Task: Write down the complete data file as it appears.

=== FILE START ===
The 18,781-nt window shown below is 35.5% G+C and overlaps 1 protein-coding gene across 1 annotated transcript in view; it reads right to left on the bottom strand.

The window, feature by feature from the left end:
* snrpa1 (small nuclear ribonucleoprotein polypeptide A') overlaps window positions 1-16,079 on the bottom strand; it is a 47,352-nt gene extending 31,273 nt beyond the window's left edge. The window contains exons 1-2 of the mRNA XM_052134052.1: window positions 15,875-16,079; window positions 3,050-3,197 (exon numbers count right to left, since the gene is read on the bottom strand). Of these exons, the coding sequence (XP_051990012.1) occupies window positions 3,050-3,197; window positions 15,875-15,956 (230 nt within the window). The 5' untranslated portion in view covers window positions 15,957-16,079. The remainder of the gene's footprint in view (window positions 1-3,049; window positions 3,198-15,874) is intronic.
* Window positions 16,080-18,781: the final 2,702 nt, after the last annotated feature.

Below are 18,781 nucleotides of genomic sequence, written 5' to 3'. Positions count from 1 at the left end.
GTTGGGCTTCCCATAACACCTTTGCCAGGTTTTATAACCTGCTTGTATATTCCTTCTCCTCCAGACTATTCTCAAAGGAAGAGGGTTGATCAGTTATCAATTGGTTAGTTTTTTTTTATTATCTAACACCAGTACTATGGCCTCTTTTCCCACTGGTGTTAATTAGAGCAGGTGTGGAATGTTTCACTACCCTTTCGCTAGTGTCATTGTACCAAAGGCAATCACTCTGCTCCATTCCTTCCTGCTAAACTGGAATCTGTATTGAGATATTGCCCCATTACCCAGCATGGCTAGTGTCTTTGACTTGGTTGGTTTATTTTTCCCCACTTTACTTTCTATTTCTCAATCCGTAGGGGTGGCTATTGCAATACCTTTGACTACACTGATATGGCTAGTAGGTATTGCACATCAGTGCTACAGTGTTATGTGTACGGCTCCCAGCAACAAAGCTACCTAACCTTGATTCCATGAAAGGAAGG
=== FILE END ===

The 18,781-nt window shown below is 35.5% G+C and overlaps 1 protein-coding gene across 1 annotated transcript in view; it reads right to left on the bottom strand.

The window, feature by feature from the left end:
* snrpa1 (small nuclear ribonucleoprotein polypeptide A') overlaps window positions 1-16,079 on the bottom strand; it is a 47,352-nt gene extending 31,273 nt beyond the window's left edge. The window contains exons 1-2 of the mRNA XM_052134052.1: window positions 15,875-16,079; window positions 3,050-3,197 (exon numbers count right to left, since the gene is read on the bottom strand). Of these exons, the coding sequence (XP_051990012.1) occupies window positions 3,050-3,197; window positions 15,875-15,956 (230 nt within the window). The 5' untranslated portion in view covers window positions 15,957-16,079. The remainder of the gene's footprint in view (window positions 1-3,049; window positions 3,198-15,874) is intronic.
* Window positions 16,080-18,781: the final 2,702 nt, after the last annotated feature.

Below are 18,781 nucleotides of genomic sequence, written 5' to 3'. Positions count from 1 at the left end.
GTTGGGCTTCCCATAACACCTTTGCCAGGTTTTATAACCTGCTTGTATATTCCTTCTCCTCCAGACTATTCTCAAAGGAAGAGGGTTGATCAGTTATCAATTGGTTAGTTTTTTTTTATTATCTAACACCAGTACTATGGCCTCTTTTCCCACTGGTGTTAATTAGAGCAGGTGTGGAATGTTTCACTACCCTTTCGCTAGTGTCATTGTACCAAAGGCAATCACTCTGCTCCATTCCTTCCTGCTAAACTGGAATCTGTATTGAGATATTGCCCCATTACCCAGCATGGCTAGTGTCTTTGACTTGGTTGGTTTATTTTTCCCCACTTTACTTTCTATTTCTCAATCCGTAGGGGTGGCTATTGCAATACCTTTGACTACACTGATATGGCTAGTAGGTATTGCACATCAGTGCTACAGTGTTATGTGTACGGCTCCCAGCAACAAAGCTACCTAACCTTGATTCCATGAAAGGAAGG